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Tweet American meat and cold cut production company Oscar Mayer has announced that it is expanding its WienerFleet to include a brand new WienerDrone, which will be the first hot dog-carrying UAS designed to make deliveries in remote locations. The announcement of the new WienerDrone, as well as a new WienerCycle, comes after Oscar Mayer recently announced a major recipe overhaul across its entire portfolio, in which the company has removed all “added nitrates and nitrites1, by-products and artificial preservatives from the meat in its entire line of hot dogs.” “We’re committed to getting our new hot dog in everyone’s hands – and going to great lengths to do this,” says Greg Guidotti, head of marketing at Oscar Mayer . “We knew that was a job for more than just our existing Wienermobile. So, we’ve expanded our Oscar Mayer fleet, ensuring every American can taste the new recipe because we believe everyone deserves a better hot dog.” The new WienerDrone and WienerCycle will join the company’s current WienerFleet, which includes the Wienermobile, the WienerMini and the WienerRover. The five vehicles will make their way to Weiner, Arkansas for a Fourth of July celebration, as they set out to provide hot dogs to the entire town. << Back to the News Photo Courtesy of Business Wire << Back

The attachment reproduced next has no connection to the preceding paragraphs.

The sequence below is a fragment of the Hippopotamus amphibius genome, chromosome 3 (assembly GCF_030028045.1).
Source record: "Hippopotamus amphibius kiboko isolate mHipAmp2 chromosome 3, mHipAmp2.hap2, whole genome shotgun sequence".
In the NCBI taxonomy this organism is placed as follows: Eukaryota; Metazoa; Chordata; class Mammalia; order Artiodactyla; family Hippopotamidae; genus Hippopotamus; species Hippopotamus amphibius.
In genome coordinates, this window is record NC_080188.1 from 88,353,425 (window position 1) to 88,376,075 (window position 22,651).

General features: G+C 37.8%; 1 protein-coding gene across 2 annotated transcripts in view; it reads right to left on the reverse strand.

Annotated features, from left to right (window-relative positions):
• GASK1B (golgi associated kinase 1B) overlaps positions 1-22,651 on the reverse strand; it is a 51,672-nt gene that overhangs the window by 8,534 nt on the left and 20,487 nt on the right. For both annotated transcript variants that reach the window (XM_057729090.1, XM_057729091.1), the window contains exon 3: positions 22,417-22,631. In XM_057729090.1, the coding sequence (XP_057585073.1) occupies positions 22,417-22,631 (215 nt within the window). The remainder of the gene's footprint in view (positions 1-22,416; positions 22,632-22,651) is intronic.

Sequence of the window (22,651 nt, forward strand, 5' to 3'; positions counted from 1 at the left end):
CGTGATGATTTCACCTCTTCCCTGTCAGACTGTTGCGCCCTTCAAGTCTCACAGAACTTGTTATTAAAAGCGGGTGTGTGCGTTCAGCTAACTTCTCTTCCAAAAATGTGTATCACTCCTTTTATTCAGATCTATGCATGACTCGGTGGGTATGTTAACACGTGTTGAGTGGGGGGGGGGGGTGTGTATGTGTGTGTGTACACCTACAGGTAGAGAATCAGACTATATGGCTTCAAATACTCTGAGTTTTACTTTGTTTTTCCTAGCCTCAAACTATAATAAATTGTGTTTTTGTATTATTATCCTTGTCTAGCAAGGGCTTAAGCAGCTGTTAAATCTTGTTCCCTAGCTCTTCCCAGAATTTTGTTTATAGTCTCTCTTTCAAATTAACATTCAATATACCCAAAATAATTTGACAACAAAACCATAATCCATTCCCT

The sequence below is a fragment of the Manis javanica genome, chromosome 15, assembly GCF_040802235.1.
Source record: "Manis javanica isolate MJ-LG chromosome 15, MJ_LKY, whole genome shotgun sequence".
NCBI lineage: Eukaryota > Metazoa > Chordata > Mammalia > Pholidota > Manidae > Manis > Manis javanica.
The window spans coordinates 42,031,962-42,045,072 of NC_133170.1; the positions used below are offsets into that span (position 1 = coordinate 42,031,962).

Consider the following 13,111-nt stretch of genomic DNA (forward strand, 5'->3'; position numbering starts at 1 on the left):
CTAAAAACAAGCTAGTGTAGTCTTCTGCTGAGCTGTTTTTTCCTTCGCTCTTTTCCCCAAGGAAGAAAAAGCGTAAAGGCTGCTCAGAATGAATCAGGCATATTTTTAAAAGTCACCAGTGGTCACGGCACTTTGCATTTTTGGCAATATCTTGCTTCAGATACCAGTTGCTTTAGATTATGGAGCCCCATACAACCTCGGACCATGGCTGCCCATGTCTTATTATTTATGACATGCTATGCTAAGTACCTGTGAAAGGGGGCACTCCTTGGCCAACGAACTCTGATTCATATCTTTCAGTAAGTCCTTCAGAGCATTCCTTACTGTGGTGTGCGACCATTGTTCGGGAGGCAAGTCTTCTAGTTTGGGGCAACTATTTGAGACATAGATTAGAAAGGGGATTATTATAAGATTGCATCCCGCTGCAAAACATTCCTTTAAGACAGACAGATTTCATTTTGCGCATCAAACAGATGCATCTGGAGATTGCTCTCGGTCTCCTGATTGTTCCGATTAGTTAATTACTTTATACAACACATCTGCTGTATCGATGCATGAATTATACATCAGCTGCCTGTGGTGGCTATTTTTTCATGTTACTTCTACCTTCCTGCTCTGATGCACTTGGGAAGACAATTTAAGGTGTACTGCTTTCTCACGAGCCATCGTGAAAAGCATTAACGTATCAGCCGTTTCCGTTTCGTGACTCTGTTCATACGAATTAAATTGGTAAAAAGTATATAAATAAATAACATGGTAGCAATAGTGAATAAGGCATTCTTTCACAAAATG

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Tweet by AUVSI News   Unmanned delivery robots can now legally travel on sidewalks and in crosswalks in Florida, after Governor Rick Scott signed a new law that permits their operation in the state, as long as a human can take over operation of the robots remotely in the event that something goes wrong. Florida joins Virginia, Idaho and Wisconsin, who all finalized similar legislation in their respective states earlier this year. These state laws were passed with the support of Starship Technologies, a company that creates these types of robots, and has been testing them in in Redwood City, California and Washington, D.C. this year. Lobbyists for Starship worked on all of the state proposals. Starship’s robots are used to deliver packages, such as food or retail items ordered online, directly to the doorsteps of customers. The robots weigh 45 pounds when empty, which falls below the 80-pound cut off mark implemented by the new law. The law also says that the robots cannot travel faster than 10 miles per hour.  While Starship currently isn’t operating in Florida, a representative from the company tells Recode.net that Starship plans on launching a pilot program in Florida sometime this year.  << Back to